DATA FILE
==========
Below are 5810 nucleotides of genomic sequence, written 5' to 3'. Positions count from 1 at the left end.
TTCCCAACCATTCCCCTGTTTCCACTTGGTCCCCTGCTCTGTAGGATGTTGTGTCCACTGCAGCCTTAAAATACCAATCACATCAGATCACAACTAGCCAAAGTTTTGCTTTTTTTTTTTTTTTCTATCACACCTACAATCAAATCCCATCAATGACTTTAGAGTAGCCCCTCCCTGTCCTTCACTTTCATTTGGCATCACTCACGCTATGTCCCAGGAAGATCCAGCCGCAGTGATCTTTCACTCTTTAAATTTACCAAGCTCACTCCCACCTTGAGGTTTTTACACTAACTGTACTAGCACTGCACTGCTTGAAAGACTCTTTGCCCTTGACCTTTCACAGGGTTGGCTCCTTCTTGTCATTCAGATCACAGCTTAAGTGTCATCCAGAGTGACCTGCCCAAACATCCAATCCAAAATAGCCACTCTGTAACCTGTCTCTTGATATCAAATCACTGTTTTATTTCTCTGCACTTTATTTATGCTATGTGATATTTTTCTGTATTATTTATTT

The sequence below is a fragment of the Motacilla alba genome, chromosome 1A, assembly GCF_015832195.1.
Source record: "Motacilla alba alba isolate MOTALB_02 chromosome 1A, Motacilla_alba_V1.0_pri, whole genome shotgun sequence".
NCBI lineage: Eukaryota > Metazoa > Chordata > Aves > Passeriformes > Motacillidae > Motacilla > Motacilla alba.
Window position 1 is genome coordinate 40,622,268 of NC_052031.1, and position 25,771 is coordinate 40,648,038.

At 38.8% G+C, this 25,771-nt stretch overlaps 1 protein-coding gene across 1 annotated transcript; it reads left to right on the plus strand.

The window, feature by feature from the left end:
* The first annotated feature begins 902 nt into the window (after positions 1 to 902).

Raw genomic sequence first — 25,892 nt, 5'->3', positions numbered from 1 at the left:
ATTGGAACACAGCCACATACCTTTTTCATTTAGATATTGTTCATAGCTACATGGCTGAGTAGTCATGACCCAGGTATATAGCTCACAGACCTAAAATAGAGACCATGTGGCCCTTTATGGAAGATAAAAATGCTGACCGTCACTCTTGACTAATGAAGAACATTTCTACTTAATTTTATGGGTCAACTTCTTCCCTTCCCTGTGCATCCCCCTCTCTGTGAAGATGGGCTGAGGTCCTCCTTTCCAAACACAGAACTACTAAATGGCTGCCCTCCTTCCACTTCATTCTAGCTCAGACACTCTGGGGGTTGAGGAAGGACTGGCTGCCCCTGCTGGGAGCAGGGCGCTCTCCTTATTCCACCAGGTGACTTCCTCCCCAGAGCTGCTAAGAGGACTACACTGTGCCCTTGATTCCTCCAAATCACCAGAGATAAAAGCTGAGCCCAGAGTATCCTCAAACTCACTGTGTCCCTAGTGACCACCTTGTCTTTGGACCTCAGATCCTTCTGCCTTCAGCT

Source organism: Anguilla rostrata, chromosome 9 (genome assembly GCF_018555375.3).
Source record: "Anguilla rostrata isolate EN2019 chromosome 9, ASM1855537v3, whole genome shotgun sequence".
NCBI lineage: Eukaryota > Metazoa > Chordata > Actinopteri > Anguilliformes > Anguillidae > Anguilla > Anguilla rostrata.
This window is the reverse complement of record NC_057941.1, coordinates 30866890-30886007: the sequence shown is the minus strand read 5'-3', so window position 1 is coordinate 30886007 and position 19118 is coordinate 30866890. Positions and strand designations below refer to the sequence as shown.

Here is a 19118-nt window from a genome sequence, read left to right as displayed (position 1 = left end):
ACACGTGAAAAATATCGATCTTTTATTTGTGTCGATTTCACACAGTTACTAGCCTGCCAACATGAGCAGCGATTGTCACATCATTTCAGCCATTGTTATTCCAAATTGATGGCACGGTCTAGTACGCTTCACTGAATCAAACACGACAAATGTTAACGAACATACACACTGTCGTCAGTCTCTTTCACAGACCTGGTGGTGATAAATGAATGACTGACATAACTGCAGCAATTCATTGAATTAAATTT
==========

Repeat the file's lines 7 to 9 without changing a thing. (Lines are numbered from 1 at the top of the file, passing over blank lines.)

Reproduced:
At 38.8% G+C, this 25,771-nt stretch overlaps 1 protein-coding gene across 1 annotated transcript; it reads left to right on the plus strand.

The window, feature by feature from the left end:
* The first annotated feature begins 902 nt into the window (after positions 1 to 902).